King Years & Years
16 October 2014, 15:02
Two murderers, including one from Shropshire, have asked appeal judges to overturn orders that they can never be released.
Jamie Reynolds, a ``sexual deviant'' who lured a teenage girl to her death, and former soldier Anwar Rosser, who savagely killed a child, challenged their whole-life sentences at the Court of Appeal in London.
Both watched the proceedings in their respective appeals via video link from prison.
After hearing arguments on their behalf, Lord Chief Justice Lord Thomas, sitting with Mr Justice Wyn Williams and Mr Justice Sweeney, announced that the decision in both cases would be given ``as soon as possible''.
He said: ``We completely understand the trauma this must have caused the families of both children, but I am afraid it is an inevitable part of the way justice is done.''
The court realised ``how difficult this must be for them''.
The judges had read their personal statements and they would be taken into account.
Reynolds, 23, of Wellington, Shropshire, was sentenced at Stafford Crown Court in December after admitting murdering former head girl Georgia Williams.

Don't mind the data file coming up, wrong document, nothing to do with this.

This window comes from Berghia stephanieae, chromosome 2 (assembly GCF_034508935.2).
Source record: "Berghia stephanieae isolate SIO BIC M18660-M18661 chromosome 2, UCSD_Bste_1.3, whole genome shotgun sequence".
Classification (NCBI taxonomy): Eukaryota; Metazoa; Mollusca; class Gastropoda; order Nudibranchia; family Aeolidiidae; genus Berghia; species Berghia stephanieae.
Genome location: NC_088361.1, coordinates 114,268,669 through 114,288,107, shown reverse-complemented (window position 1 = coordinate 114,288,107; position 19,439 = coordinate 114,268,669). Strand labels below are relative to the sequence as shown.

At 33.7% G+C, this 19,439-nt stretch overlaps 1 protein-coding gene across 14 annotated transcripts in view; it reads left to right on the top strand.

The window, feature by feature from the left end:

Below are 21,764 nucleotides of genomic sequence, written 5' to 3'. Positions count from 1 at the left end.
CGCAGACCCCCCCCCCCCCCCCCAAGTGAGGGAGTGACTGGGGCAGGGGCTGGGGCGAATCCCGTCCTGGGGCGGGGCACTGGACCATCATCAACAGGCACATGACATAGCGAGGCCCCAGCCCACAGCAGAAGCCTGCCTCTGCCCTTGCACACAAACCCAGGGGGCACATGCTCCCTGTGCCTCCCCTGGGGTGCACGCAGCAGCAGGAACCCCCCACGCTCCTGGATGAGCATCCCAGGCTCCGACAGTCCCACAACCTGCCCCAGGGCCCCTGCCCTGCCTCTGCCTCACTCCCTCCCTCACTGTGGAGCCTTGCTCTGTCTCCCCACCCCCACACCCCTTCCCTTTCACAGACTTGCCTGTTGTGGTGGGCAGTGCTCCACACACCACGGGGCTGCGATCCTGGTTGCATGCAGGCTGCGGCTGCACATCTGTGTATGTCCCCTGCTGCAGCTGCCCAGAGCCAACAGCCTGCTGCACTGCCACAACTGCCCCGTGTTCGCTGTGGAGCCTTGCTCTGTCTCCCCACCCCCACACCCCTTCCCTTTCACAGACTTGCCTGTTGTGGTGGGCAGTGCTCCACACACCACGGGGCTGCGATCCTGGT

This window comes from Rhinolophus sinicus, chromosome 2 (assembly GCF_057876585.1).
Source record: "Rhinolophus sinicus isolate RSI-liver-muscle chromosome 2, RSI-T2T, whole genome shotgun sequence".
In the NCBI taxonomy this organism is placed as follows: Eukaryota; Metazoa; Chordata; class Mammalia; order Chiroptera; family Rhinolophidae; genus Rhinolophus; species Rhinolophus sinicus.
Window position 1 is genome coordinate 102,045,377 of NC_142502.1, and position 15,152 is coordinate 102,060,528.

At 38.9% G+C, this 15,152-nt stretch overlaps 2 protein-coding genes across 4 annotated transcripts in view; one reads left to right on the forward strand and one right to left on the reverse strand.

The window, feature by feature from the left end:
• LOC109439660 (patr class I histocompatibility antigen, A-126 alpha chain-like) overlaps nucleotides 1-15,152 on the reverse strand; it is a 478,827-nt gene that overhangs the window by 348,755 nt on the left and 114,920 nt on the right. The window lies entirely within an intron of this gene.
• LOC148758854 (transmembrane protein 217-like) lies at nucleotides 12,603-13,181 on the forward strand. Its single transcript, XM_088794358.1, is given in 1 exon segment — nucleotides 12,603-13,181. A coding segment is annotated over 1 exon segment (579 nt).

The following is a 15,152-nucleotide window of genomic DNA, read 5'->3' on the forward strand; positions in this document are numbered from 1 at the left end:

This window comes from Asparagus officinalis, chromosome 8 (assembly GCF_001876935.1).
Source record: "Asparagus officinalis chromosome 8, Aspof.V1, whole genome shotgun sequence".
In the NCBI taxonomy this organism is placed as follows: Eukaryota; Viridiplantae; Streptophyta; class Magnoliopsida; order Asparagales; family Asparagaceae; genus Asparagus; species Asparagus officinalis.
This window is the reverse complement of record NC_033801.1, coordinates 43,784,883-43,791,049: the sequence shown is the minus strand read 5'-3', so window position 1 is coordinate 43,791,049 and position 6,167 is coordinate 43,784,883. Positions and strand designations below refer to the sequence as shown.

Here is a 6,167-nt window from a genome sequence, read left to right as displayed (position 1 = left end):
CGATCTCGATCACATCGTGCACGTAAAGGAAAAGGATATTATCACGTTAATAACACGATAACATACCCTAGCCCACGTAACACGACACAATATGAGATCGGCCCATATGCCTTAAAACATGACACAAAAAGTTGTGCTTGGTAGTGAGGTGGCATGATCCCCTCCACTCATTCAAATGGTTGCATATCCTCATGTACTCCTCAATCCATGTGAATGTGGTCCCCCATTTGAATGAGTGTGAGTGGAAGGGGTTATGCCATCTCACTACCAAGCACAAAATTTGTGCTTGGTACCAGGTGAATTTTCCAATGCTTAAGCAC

Rosser, now 34, who admitted murdering four-year-old Riley Turner in a ``savage and gratuitous'' attack, was handed a whole-life tariff by a judge at Bradford Crown Court in February.
He was staying the night at the boy's home in Keighley, West Yorkshire, in January last year, when he stabbed and strangled the ``happy and bubbly'' child as he lay in his bed.
Stafford Crown Court was told by prosecutor David Crigman QC that Reynolds carried out a ''scripted, sadistic and sexually-motivated murder'' and planned the killing meticulously.
He described Reynolds as a manipulative individual and ''a sexual deviant'' who had ''a morbid fascination in pornography depicting violence towards young women in a sexual context since at least 2008''.
Sentencing Reynolds, Mr Justice Wilkie said he agreed with a psychiatric report that he ''had the potential to progressing to become a serial killer''.
He duped Miss Williams, 17, into going to his home for a photo-shoot, but he killed her - a post-mortem examination showed she died of asphyxia as a result of pressure to the neck, probably caused by a ligature.
Her body was eventually found in a stream in remote woodland near Wrexham.
His appeal centres on the amount of credit to be given in relation to his age and guilty plea.
In Rosser's case, the appeal judges were urged to find that a whole-life term was ``manifestly excessive'', and that instead a ``very long'' finite minimum term should have been imposed.
Both appeals were contested by the prosecution.